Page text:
Programmer's Python - Default Methods
Written by Mike James   
Monday, 06 July 2020
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Programmer's Python - Default Methods
Customizing Delete And Dir
Custom attribute access - wonderful but what is it for? You can find out how to implement default methods and more in this extract from my book on Python objects.

Programmer's Python
Everything is an Object
Second Edition

Is now available as a print book: Amazon



  1. Get Ready For The Python Difference
  2. Variables, Objects and Attributes
  3. The Function Object
  4. Scope, Lifetime and Closure
      Extract 1: Local and Global ***NEW!
  5. Advanced Functions
  6. Decorators
  7. Class, Methods and Constructors
      Extract 1: Objects Become Classes 
  8. Inside Class
  9. Meeting Metaclasses
  10. Advanced Attributes
  11. Custom Attribute Access
  12. Single Inheritance
  13. Multiple Inheritance
  14. Class and Type
  15. Type Annotation
  16. Operator Overloading
  17. Python In Visual Studio Code

 Extracts from the first edition




The basics of custom attributes are covered in the first part of the chapter.

  • The Descriptor Object
  • Custom Attribute Access


Customizing Assignment __setattr__

So far we have only looked at getting attributes.

The other side of the coin is setting attributes. In this case things are simpler as there is a single magic method called __setattr__ which is called every time you attempt an assignment to an attribute:

__setattr__(self, item, value)

self is the instance, item is the attribute and value is the value you are attempting to set it to.

Notice that there is no need for a magic method that is called when assignment fails because of the Python rule that if an attribute doesn’t exist then it should be created.

Notice that as __setattr__ is always called for an assignment it is very easy to create an infinite recursion:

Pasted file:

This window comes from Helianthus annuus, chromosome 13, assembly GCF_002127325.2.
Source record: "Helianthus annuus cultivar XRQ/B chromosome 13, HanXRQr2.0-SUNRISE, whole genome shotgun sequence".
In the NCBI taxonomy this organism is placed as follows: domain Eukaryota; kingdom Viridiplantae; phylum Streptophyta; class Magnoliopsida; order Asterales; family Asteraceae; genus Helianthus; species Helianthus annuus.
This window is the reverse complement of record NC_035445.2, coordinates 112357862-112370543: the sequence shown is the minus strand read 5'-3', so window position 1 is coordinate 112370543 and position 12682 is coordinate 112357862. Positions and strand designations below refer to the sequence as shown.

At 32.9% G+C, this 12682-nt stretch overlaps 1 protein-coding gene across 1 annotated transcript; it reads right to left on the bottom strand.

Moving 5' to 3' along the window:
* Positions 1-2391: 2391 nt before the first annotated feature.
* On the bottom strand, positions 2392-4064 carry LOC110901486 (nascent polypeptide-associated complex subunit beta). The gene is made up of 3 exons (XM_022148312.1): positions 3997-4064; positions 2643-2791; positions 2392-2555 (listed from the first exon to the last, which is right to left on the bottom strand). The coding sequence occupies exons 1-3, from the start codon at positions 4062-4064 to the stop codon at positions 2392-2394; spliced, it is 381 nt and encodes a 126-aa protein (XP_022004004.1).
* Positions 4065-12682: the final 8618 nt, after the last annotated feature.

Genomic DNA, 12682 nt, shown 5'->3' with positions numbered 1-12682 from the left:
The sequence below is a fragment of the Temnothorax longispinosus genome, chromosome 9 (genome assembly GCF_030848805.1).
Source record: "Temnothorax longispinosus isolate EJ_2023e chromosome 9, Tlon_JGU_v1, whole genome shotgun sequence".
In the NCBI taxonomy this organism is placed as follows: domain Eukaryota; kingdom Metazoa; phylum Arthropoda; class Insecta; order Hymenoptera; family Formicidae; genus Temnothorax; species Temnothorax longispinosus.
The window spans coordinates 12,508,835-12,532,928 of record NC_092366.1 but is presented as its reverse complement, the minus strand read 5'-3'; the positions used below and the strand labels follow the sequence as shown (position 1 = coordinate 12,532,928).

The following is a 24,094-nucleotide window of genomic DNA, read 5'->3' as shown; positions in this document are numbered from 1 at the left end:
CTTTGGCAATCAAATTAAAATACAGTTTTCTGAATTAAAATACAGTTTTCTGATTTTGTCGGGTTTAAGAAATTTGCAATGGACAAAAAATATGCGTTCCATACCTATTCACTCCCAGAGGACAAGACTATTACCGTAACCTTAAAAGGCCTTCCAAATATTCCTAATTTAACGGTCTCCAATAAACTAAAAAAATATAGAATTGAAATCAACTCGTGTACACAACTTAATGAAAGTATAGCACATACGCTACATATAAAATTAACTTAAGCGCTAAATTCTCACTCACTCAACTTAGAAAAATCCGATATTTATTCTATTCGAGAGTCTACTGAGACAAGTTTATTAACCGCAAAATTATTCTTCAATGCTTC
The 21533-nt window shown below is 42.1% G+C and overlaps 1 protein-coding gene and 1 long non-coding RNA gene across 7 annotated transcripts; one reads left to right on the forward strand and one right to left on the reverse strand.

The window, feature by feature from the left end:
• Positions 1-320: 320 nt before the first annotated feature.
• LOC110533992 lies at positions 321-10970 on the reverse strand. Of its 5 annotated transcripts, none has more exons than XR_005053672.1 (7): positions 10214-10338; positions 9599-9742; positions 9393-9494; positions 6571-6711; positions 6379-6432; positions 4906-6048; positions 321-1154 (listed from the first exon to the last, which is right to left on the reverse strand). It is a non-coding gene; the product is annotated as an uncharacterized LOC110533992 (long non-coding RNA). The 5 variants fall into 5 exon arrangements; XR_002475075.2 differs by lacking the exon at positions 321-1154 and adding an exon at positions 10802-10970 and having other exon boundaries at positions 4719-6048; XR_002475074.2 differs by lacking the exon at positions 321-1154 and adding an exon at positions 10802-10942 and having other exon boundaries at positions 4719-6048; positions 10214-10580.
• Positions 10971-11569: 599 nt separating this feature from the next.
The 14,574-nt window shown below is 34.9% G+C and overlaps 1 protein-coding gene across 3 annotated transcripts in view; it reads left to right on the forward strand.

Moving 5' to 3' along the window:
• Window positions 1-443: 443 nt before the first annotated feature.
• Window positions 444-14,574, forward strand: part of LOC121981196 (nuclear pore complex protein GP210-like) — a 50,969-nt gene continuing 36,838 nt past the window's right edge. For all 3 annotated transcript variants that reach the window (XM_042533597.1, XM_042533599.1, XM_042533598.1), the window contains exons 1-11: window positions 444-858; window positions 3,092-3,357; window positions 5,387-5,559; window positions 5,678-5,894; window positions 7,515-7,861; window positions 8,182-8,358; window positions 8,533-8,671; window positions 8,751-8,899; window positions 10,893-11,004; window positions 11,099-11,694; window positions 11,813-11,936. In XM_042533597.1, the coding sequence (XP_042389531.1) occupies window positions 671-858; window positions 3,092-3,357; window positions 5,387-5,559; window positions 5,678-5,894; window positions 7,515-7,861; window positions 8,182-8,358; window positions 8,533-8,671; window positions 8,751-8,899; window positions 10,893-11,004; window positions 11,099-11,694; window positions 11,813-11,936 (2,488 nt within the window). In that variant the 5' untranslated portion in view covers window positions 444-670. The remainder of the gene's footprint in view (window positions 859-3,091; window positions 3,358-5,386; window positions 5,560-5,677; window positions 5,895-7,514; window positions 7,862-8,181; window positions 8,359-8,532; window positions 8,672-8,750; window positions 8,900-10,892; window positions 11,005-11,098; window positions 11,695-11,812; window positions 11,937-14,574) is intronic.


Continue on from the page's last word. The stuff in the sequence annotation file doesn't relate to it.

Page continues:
class MyClass:
    def __setattr__(self, item, value):
        self.myAttribute1 =value

When you try to assign 43 to myAttribute1 __setattr__ is called and it attempts to assign 43 to myAttribute1 and an infinite recursion is started.

The recommended way to set attributes in __setattr__ is to use the superclass’s __setattr__.

For example:

class MyClass:
    def __setattr__(self, item, value):
        super().__setattr__(item, value)

As with most of the magic methods, __setattr__ defined in a class is called when assignments are made to attributes of an instance of the class but not for assignments made to attributes of the class.

As usual if you want to handle assignments to attributes of the class you have to define __setattr__ in the metaclass:

class MyMeta(type):
    def __setattr__(self, item, value):
        super().__setattr__(item, value)

and you have to remember to set the metaclass:

class MyClass(metaclass=MyMeta):

Following this any assignments to the class attributes will call the __setattr__ defined in the metaclass:


The setattr built-in function:


also calls __setattr__ and so can lead to infinite recursion.

Default Methods

When programmers first meet Python’s custom attribute, access the tendency is to be impressed and then wonder what you can use it for. It is worth pointing out, again, that attributes can be any Python object which means they can be functions.

One of the more interesting ideas is that a class can define a default method.

For example:

class MyClass:
    def __getattr__(self, item):
        def default():
        return default

If the attribute isn’t found then __getattr__ is called and this returns a function. Notice that this function has access to item and self due to closure – so it is a method but one that is early bound to the instance. Also notice that this creates a new function object every time the attribute is accessed – a much better idea is to define the function outside of __getattr__ and forgo the benefits of closure.

For example:


calls default with item set to myMethod and self set to myObj.

If the method isn’t executed at once you can see that it is bound to the instance:


item is still set to myMethod and self set to myObj.

Last Updated ( Monday, 06 July 2020 )